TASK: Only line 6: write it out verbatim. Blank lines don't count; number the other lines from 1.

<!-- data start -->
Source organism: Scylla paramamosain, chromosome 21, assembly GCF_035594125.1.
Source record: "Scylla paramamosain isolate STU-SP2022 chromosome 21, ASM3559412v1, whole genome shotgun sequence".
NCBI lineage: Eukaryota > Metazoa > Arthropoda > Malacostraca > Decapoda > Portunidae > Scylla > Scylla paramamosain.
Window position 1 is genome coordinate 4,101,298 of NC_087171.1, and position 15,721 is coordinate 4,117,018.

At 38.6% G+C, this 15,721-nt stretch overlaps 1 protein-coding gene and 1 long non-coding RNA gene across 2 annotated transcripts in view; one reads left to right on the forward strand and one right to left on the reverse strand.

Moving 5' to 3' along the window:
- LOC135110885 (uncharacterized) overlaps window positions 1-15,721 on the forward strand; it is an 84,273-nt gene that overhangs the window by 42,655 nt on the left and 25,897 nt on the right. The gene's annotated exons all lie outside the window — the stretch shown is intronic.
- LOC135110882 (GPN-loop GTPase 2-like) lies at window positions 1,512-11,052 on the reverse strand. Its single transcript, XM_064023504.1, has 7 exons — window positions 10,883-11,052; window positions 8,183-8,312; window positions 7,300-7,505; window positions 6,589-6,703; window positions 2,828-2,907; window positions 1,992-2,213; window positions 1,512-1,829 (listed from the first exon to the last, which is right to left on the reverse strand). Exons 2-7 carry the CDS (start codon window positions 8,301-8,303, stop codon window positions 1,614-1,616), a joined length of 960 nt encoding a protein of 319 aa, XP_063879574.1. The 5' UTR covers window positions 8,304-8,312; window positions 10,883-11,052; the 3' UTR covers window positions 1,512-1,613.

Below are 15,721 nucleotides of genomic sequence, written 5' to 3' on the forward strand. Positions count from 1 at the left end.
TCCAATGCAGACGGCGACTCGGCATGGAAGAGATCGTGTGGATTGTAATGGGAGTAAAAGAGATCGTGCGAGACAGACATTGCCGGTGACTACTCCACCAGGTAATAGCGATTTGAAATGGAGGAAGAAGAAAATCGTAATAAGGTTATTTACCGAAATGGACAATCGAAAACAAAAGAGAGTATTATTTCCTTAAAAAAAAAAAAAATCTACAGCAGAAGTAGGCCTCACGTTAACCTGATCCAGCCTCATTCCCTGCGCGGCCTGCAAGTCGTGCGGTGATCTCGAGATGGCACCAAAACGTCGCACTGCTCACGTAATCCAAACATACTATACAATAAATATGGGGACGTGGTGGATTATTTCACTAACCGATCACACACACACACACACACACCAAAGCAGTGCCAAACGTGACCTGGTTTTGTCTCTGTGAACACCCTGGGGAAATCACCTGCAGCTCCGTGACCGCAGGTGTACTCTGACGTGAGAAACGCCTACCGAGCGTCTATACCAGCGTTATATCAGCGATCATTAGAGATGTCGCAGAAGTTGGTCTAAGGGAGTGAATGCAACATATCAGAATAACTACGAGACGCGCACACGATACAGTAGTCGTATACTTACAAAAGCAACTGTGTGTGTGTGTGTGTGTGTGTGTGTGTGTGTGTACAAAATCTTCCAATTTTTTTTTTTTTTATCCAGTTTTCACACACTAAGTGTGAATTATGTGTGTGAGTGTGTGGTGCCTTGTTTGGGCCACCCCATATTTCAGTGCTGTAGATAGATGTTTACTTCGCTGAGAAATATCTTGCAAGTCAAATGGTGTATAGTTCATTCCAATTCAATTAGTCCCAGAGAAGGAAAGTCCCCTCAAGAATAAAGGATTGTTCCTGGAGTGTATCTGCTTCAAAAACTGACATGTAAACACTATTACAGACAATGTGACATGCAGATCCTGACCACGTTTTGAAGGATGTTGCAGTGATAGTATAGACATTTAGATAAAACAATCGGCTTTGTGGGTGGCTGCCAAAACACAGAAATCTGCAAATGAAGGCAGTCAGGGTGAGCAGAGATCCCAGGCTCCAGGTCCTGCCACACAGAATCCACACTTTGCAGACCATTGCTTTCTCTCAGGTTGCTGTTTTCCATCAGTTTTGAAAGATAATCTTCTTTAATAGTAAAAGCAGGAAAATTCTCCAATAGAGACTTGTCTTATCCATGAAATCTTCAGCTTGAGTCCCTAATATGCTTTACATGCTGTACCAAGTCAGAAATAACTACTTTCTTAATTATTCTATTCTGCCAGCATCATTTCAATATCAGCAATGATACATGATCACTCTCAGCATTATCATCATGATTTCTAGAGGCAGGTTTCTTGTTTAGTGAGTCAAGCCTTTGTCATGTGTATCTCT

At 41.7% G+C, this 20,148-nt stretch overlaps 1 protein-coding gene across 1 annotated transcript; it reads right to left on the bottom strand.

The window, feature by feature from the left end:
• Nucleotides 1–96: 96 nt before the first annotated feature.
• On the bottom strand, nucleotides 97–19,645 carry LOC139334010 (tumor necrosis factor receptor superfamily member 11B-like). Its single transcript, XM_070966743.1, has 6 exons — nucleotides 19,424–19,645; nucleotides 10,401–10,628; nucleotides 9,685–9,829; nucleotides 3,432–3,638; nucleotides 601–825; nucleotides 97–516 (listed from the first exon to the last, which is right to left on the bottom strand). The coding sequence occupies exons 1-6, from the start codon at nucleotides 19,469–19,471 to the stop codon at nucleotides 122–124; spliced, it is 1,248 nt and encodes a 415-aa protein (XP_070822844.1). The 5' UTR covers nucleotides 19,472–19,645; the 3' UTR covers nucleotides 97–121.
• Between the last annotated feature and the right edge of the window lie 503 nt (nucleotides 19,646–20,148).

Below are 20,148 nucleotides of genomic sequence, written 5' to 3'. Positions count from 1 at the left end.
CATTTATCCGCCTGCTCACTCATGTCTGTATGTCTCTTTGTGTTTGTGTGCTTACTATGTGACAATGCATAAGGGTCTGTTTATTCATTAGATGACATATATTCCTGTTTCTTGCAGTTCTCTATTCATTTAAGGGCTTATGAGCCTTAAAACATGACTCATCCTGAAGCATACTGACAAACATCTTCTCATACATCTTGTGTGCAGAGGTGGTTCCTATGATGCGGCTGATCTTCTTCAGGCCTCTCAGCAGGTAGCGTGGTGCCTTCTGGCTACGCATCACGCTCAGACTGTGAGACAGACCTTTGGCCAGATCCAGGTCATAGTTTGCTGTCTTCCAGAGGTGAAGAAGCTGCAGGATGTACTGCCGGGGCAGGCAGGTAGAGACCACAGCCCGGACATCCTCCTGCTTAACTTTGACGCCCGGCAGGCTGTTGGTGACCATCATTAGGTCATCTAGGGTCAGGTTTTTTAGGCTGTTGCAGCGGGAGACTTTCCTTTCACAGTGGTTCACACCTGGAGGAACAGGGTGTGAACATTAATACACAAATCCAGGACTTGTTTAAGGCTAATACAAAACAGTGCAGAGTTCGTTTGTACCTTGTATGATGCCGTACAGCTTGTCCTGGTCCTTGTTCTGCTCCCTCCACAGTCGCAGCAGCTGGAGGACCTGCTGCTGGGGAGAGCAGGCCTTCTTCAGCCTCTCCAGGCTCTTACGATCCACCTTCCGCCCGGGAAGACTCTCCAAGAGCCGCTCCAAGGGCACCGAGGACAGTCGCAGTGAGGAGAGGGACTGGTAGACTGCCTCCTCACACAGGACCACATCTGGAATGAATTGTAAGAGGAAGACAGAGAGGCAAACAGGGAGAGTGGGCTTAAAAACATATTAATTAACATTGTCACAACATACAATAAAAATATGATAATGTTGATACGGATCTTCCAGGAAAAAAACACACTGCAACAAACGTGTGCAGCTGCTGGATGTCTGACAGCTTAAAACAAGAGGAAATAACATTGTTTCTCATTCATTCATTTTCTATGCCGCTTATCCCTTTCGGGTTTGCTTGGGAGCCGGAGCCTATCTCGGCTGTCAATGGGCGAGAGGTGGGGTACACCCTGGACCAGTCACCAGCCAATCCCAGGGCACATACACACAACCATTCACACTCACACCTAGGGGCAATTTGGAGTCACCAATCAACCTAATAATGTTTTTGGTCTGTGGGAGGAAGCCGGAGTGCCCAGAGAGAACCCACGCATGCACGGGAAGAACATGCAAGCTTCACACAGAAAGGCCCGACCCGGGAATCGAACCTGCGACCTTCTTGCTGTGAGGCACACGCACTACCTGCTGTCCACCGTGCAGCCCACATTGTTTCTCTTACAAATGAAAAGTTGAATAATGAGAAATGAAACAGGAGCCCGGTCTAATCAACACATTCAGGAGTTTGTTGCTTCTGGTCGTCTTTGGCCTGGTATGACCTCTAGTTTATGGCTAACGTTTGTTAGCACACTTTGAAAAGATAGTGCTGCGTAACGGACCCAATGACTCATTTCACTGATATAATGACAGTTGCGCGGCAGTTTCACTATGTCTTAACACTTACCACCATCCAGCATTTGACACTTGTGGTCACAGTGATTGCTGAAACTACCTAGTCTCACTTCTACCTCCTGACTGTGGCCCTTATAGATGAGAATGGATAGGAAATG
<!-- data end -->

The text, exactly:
Moving 5' to 3' along the window: